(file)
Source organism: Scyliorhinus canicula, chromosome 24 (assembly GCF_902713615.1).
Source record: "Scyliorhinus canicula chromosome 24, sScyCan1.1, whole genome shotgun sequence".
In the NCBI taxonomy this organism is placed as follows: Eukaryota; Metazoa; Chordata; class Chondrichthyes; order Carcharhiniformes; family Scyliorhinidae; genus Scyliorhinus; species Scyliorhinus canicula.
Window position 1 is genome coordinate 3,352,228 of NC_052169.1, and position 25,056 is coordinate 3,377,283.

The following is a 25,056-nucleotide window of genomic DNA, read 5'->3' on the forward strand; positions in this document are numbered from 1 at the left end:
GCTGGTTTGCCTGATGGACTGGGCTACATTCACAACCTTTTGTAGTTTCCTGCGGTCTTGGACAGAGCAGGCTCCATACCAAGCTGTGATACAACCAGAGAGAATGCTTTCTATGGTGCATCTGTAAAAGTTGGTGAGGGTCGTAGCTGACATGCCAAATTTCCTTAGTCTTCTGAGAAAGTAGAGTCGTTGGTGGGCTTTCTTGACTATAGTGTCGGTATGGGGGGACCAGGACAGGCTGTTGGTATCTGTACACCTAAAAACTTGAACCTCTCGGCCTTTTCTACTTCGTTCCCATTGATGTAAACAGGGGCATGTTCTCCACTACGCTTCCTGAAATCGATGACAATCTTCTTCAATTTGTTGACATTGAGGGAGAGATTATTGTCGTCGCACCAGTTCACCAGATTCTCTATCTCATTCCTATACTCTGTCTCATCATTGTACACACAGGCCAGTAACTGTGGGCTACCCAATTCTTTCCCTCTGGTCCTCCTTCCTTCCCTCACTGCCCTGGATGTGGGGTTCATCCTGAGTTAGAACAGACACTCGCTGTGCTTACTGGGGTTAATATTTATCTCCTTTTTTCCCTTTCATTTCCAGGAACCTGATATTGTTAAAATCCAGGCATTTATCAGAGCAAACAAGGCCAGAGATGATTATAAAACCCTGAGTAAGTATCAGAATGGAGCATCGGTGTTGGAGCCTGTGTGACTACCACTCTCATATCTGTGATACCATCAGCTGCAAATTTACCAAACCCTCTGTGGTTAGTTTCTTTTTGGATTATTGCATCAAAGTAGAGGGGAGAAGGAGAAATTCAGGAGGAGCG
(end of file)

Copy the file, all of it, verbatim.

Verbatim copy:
Source organism: Scyliorhinus canicula, chromosome 24 (assembly GCF_902713615.1).
Source record: "Scyliorhinus canicula chromosome 24, sScyCan1.1, whole genome shotgun sequence".
In the NCBI taxonomy this organism is placed as follows: Eukaryota; Metazoa; Chordata; class Chondrichthyes; order Carcharhiniformes; family Scyliorhinidae; genus Scyliorhinus; species Scyliorhinus canicula.
Window position 1 is genome coordinate 3,352,228 of NC_052169.1, and position 25,056 is coordinate 3,377,283.

The following is a 25,056-nucleotide window of genomic DNA, read 5'->3' on the forward strand; positions in this document are numbered from 1 at the left end:
GCTGGTTTGCCTGATGGACTGGGCTACATTCACAACCTTTTGTAGTTTCCTGCGGTCTTGGACAGAGCAGGCTCCATACCAAGCTGTGATACAACCAGAGAGAATGCTTTCTATGGTGCATCTGTAAAAGTTGGTGAGGGTCGTAGCTGACATGCCAAATTTCCTTAGTCTTCTGAGAAAGTAGAGTCGTTGGTGGGCTTTCTTGACTATAGTGTCGGTATGGGGGGACCAGGACAGGCTGTTGGTATCTGTACACCTAAAAACTTGAACCTCTCGGCCTTTTCTACTTCGTTCCCATTGATGTAAACAGGGGCATGTTCTCCACTACGCTTCCTGAAATCGATGACAATCTTCTTCAATTTGTTGACATTGAGGGAGAGATTATTGTCGTCGCACCAGTTCACCAGATTCTCTATCTCATTCCTATACTCTGTCTCATCATTGTACACACAGGCCAGTAACTGTGGGCTACCCAATTCTTTCCCTCTGGTCCTCCTTCCTTCCCTCACTGCCCTGGATGTGGGGTTCATCCTGAGTTAGAACAGACACTCGCTGTGCTTACTGGGGTTAATATTTATCTCCTTTTTTCCCTTTCATTTCCAGGAACCTGATATTGTTAAAATCCAGGCATTTATCAGAGCAAACAAGGCCAGAGATGATTATAAAACCCTGAGTAAGTATCAGAATGGAGCATCGGTGTTGGAGCCTGTGTGACTACCACTCTCATATCTGTGATACCATCAGCTGCAAATTTACCAAACCCTCTGTGGTTAGTTTCTTTTTGGATTATTGCATCAAAGTAGAGGGGAGAAGGAGAAATTCAGGAGGAGCG